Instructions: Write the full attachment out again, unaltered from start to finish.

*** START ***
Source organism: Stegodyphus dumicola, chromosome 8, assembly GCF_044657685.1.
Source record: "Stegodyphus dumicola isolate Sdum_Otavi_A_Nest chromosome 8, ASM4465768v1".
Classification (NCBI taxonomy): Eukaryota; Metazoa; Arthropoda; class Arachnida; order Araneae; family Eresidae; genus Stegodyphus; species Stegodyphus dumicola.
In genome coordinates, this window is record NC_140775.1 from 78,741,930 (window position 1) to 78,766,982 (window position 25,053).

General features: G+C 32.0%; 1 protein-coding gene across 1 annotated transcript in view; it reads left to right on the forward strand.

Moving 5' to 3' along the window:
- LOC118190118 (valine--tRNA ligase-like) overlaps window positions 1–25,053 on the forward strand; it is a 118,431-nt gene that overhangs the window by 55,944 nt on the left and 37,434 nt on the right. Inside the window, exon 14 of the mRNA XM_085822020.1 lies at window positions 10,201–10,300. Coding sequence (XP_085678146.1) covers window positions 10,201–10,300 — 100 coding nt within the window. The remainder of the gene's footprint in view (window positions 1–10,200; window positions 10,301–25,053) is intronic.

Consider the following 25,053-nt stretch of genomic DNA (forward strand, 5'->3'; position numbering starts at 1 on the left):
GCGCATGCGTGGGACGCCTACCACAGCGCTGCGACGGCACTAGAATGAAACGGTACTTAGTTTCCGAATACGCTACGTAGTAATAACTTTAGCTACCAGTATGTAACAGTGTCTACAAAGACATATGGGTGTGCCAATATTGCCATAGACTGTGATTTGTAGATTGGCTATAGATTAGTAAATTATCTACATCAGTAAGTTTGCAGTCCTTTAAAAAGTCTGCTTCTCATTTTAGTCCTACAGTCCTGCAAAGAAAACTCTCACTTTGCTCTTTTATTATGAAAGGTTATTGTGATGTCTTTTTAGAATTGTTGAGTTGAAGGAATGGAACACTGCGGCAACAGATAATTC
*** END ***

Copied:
Source organism: Stegodyphus dumicola, chromosome 8, assembly GCF_044657685.1.
Source record: "Stegodyphus dumicola isolate Sdum_Otavi_A_Nest chromosome 8, ASM4465768v1".
Classification (NCBI taxonomy): Eukaryota; Metazoa; Arthropoda; class Arachnida; order Araneae; family Eresidae; genus Stegodyphus; species Stegodyphus dumicola.
In genome coordinates, this window is record NC_140775.1 from 78,741,930 (window position 1) to 78,766,982 (window position 25,053).

General features: G+C 32.0%; 1 protein-coding gene across 1 annotated transcript in view; it reads left to right on the forward strand.

Moving 5' to 3' along the window:
- LOC118190118 (valine--tRNA ligase-like) overlaps window positions 1–25,053 on the forward strand; it is a 118,431-nt gene that overhangs the window by 55,944 nt on the left and 37,434 nt on the right. Inside the window, exon 14 of the mRNA XM_085822020.1 lies at window positions 10,201–10,300. Coding sequence (XP_085678146.1) covers window positions 10,201–10,300 — 100 coding nt within the window. The remainder of the gene's footprint in view (window positions 1–10,200; window positions 10,301–25,053) is intronic.

Consider the following 25,053-nt stretch of genomic DNA (forward strand, 5'->3'; position numbering starts at 1 on the left):
GCGCATGCGTGGGACGCCTACCACAGCGCTGCGACGGCACTAGAATGAAACGGTACTTAGTTTCCGAATACGCTACGTAGTAATAACTTTAGCTACCAGTATGTAACAGTGTCTACAAAGACATATGGGTGTGCCAATATTGCCATAGACTGTGATTTGTAGATTGGCTATAGATTAGTAAATTATCTACATCAGTAAGTTTGCAGTCCTTTAAAAAGTCTGCTTCTCATTTTAGTCCTACAGTCCTGCAAAGAAAACTCTCACTTTGCTCTTTTATTATGAAAGGTTATTGTGATGTCTTTTTAGAATTGTTGAGTTGAAGGAATGGAACACTGCGGCAACAGATAATTC